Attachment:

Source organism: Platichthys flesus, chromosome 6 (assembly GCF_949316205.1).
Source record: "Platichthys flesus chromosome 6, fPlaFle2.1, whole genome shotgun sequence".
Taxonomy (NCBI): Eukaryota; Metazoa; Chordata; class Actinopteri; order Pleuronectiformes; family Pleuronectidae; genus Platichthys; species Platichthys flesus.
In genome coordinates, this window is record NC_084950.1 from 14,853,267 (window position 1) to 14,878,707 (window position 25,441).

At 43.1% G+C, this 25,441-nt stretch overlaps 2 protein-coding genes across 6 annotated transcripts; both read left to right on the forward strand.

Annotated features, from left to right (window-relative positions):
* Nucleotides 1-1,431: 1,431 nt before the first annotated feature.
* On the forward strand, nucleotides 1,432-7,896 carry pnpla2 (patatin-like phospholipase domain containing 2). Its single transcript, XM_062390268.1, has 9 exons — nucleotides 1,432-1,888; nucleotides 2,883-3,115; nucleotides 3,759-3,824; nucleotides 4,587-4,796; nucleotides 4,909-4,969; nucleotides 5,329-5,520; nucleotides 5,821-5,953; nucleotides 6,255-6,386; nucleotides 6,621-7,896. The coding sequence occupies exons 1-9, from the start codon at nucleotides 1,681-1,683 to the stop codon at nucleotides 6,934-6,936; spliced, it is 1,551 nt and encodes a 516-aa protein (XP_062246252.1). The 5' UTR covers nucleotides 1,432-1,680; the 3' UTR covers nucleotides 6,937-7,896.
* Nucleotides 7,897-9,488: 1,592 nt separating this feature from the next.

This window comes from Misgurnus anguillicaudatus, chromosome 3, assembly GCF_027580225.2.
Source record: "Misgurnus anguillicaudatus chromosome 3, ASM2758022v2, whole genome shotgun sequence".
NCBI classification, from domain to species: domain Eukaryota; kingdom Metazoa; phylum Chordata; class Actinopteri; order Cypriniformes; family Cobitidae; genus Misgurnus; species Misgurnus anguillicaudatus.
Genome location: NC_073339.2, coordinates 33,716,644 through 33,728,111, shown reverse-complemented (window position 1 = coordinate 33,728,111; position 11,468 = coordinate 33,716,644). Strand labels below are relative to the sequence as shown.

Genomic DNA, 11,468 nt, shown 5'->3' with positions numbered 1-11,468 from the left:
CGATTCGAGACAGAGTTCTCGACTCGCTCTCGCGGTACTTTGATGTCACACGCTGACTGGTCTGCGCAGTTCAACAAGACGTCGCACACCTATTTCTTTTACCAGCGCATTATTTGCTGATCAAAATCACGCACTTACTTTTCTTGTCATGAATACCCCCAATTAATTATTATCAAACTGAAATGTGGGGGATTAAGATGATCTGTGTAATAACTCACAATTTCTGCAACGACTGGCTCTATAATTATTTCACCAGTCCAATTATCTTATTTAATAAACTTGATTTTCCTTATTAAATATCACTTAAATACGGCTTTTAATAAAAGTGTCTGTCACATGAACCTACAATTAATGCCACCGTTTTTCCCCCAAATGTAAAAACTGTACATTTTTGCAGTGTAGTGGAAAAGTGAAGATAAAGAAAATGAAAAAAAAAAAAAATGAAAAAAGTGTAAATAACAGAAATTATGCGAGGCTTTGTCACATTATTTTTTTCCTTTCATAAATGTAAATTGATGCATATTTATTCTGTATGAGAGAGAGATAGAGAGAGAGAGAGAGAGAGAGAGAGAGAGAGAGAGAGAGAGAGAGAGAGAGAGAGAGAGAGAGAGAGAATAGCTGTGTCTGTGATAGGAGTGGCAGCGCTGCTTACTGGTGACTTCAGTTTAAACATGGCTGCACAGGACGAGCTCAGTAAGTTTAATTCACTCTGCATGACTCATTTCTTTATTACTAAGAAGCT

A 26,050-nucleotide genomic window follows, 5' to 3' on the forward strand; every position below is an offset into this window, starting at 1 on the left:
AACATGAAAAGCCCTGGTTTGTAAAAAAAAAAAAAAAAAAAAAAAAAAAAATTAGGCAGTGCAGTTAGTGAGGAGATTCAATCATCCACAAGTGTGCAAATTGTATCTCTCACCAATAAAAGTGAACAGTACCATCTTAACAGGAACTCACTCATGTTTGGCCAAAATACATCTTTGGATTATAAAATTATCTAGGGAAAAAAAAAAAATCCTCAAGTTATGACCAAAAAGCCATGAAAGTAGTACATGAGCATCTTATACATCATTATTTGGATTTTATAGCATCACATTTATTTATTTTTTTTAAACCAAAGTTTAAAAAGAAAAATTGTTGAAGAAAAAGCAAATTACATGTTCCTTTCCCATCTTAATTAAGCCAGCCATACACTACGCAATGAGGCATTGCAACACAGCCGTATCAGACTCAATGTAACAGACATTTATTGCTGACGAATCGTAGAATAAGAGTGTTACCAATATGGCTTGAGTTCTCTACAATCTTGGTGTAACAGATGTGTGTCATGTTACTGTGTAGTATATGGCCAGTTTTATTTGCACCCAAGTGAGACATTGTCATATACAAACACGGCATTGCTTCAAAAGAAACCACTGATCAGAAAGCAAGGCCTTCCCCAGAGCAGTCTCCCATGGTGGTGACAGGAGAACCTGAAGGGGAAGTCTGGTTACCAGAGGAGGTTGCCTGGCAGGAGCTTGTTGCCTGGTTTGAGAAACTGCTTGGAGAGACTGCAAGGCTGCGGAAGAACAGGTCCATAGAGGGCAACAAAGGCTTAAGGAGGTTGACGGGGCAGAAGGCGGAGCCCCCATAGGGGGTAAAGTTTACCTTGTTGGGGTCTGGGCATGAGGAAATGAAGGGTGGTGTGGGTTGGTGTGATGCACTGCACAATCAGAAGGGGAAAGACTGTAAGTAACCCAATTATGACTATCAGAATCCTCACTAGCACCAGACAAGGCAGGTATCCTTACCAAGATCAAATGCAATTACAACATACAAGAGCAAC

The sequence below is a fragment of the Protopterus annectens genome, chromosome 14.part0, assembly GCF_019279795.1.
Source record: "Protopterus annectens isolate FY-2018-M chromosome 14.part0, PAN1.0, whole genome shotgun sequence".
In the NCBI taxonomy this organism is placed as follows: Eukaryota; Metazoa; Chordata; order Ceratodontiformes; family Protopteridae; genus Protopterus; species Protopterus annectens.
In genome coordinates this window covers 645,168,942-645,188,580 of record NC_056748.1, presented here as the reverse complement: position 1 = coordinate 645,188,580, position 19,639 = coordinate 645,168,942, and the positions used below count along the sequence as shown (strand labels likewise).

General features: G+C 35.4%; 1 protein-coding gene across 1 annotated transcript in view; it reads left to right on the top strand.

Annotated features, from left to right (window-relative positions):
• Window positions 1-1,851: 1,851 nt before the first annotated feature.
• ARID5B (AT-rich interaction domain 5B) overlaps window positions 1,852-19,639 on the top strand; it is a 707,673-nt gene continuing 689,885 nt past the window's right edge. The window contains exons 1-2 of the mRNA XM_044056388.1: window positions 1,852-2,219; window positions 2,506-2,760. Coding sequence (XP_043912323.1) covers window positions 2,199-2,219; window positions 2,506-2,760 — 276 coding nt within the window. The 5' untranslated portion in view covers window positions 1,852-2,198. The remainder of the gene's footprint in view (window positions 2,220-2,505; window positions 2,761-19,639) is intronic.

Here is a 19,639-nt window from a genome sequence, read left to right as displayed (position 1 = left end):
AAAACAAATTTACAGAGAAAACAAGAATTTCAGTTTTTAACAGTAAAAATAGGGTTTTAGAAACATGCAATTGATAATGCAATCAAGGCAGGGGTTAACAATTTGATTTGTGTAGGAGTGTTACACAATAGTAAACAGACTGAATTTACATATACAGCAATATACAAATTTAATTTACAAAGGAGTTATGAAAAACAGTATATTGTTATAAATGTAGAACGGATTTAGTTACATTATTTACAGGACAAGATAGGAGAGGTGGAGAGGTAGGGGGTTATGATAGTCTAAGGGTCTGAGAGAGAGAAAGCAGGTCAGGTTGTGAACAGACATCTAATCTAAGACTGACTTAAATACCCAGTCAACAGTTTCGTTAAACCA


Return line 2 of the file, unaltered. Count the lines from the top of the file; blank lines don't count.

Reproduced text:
Source record: "Platichthys flesus chromosome 6, fPlaFle2.1, whole genome shotgun sequence".